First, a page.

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Only after a full ten-minute photo shoot may you eat the art laid before you.
By Sophie Chung
February 11, 2016
By Sophie Chung
February 11, 2016

If you're still racking your brain for where to take your significant other for this much-anticipated (or apprehensive) Valentine's Day, think no further. Namo is the new Japanese restaurant with a head chef who has a low-key celebrity status. Hailing from the infamous Nobu in Tokyo (that Robert De Niro co-owns) with his traditional training in his knife skills, Takashi Shitamoto has more than enough credentials to create dishes that will sweep your date and yourself off the floor.

Post-refurbishment, Namo seemed almost too minimalistic in its décor with its simple wooden slats and white walls. However, the food is such a show-stealer that you need a modest and unembellished background to give it all the attention that it deserves. The utter finesse of the execution in preparing such gorgeous food had me a bit suspicious. Usually, pretty-on-the-outside follows a not-so-pretty-inside. In this case, the taste of the production measured up to its physical beauty – despite looking like a piece of art, it tasted so darn good.

Every dish we ordered and witnessed being served at our neighbouring tables were simply beautiful. The composition and presentation of the food was graceful, elegant, artistic and most definitely exceeded my expectations. The crispy battered large shelled black tiger prawn with spring onion and spicy creamy sauce (4 pieces $14) arrived on wooden stilts, pegged into a block of wood – like a mini-stage for prawn puppets.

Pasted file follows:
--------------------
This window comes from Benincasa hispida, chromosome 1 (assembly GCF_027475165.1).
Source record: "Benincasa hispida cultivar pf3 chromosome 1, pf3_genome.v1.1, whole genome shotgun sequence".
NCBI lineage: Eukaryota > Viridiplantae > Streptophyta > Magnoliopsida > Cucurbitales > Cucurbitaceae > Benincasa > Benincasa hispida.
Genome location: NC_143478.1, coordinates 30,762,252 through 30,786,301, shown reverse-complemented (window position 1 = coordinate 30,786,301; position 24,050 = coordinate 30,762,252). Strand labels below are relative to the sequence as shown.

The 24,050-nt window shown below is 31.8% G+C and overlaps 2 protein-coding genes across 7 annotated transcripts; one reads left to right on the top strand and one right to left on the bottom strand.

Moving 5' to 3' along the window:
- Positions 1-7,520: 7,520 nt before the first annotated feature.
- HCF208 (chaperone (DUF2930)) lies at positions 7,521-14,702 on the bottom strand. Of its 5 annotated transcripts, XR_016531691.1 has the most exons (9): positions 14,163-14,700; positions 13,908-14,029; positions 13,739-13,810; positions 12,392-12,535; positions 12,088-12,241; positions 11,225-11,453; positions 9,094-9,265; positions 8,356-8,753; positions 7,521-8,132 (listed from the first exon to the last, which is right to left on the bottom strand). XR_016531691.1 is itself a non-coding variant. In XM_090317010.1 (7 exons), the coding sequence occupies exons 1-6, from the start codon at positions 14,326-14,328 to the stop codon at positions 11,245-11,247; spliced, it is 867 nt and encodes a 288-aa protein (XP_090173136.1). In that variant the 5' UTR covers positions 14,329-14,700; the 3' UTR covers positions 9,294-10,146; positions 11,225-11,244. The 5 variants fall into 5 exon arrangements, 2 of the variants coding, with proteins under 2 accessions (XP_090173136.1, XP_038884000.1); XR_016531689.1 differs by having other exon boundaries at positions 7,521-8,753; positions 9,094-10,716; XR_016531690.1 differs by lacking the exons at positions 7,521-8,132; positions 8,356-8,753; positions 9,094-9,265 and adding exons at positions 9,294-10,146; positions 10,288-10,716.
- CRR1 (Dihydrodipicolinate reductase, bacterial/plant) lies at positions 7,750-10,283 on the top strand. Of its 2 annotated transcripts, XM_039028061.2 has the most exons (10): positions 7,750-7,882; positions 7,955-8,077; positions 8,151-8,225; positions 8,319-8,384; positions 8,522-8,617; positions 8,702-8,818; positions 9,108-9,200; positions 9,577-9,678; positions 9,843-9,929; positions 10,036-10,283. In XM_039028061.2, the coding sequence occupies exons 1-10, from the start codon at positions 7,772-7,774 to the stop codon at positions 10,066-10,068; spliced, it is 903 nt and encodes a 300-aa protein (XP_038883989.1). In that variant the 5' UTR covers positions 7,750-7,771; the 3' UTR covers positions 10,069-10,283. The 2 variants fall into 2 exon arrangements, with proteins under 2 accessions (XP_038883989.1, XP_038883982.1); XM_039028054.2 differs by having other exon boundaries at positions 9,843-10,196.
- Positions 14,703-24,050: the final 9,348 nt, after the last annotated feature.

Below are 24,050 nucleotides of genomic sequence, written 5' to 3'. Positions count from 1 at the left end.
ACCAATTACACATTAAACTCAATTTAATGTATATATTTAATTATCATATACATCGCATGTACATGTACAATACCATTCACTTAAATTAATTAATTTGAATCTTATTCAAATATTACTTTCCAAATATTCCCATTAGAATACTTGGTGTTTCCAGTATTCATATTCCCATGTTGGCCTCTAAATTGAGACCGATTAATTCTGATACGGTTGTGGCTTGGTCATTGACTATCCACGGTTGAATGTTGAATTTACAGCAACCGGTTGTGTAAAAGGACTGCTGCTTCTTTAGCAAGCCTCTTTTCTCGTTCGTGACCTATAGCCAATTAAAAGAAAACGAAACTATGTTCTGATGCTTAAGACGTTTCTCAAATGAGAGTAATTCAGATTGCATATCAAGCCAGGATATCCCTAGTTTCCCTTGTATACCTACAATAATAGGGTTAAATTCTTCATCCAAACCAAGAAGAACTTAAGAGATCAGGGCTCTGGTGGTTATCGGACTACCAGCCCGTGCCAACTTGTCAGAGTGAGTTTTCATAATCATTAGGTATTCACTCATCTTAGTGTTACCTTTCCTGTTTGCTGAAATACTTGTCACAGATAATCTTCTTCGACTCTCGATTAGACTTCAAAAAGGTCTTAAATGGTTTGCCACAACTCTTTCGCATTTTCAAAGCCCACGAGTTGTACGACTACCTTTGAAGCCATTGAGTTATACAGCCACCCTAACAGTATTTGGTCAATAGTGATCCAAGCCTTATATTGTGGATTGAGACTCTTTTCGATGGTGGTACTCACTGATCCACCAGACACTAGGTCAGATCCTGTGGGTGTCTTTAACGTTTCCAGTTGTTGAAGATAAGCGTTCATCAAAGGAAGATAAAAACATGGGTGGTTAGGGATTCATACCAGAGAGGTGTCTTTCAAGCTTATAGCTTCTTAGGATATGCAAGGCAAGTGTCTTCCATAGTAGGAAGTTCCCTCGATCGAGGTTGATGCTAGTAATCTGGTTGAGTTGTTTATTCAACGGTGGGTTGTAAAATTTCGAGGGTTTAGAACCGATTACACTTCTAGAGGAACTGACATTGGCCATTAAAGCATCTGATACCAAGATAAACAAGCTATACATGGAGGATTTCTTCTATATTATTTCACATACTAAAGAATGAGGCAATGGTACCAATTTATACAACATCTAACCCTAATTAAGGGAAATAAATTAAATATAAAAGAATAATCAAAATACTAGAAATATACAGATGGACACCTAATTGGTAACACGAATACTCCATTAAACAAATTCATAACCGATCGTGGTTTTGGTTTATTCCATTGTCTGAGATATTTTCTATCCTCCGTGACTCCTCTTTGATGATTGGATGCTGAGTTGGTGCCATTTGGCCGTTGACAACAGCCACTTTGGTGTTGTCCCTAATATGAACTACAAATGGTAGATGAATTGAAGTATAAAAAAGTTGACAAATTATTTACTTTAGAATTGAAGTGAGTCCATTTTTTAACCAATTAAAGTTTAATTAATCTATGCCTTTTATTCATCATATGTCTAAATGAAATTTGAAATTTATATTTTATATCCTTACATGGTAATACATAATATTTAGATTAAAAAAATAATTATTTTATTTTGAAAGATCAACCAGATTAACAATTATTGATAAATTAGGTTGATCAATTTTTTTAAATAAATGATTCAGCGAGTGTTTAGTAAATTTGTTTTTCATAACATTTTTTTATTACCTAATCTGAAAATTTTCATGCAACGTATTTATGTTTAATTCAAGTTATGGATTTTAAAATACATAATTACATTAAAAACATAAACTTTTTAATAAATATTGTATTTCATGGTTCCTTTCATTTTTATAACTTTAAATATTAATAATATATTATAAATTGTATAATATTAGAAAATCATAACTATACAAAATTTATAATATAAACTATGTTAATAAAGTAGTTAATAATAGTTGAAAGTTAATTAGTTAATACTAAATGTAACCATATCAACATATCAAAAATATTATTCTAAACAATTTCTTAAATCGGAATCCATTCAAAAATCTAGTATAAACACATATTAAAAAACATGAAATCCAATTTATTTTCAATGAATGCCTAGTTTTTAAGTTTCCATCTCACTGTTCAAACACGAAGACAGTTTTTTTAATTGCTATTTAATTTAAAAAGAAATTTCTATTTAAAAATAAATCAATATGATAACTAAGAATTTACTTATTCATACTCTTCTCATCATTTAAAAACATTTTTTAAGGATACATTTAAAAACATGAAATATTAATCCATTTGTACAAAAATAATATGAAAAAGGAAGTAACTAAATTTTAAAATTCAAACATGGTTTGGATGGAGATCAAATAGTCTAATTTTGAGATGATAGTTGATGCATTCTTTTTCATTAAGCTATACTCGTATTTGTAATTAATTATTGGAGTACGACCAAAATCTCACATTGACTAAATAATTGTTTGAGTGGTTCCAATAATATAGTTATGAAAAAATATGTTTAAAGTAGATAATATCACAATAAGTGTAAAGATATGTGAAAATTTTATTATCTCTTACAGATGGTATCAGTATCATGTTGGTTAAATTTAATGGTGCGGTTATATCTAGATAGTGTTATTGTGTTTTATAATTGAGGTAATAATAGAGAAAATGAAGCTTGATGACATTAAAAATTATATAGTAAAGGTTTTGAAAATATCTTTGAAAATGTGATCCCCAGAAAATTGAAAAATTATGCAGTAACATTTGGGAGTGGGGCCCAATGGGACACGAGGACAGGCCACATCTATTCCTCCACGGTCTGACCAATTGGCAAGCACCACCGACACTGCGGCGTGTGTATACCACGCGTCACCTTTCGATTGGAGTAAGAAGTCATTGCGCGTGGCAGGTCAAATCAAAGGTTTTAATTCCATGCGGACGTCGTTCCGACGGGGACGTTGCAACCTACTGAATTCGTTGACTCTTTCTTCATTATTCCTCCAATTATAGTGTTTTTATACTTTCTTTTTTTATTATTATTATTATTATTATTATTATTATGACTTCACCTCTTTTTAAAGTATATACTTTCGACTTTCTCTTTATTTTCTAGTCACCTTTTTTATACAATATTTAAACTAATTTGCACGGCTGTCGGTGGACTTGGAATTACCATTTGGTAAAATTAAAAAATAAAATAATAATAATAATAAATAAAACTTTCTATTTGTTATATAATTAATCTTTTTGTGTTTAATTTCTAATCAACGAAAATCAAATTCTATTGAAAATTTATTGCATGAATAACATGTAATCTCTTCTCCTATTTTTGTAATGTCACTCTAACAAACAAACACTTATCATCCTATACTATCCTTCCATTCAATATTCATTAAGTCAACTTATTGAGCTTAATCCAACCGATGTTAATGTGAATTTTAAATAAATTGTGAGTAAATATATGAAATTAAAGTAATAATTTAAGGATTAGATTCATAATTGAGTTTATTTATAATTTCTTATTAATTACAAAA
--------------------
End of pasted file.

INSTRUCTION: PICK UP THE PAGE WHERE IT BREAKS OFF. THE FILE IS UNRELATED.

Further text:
The Sashimi Carpaccio ($24) was what blew me away. The arrangement and decoration of the sashimi was pure eye candy. Its exquisite aesthetic will warrant a "don't eat, I need to take a picture!" moment. Apologies to all the Instagram husbands – God forbid you don't let her log this splendid artwork for everyone to see. To complement the sashimi platter, we tried the Hakushika Gin Nama ($15 for 180ml bottle) – a dry sake that really took to my fancy.

I highly recommend the Chicken Nanban ($20) – it was deep-fried chicken like I had never tasted before. The panko free-range chicken topped with a tartare-like "white sweet and sour sauce" was simply divine. It tasted like an extra thick yet tender katsu-don. To wash it all down, we opted for the Hakutsuru Rokko ($15 for 180ml) and a cold glass of Sapporo ($8). There's no other match that can rival the perfect union between deep-fried chicken and beer, am I right? It's totally a "thing" in Korea.

After you're done feeding your lover bits of raw fish, head over to Mekong Baby and finish off your Valentine's outing with four cocktails each. With each concoction, you'll fall in love a little bit more…I swear, they're pretty much love potions.

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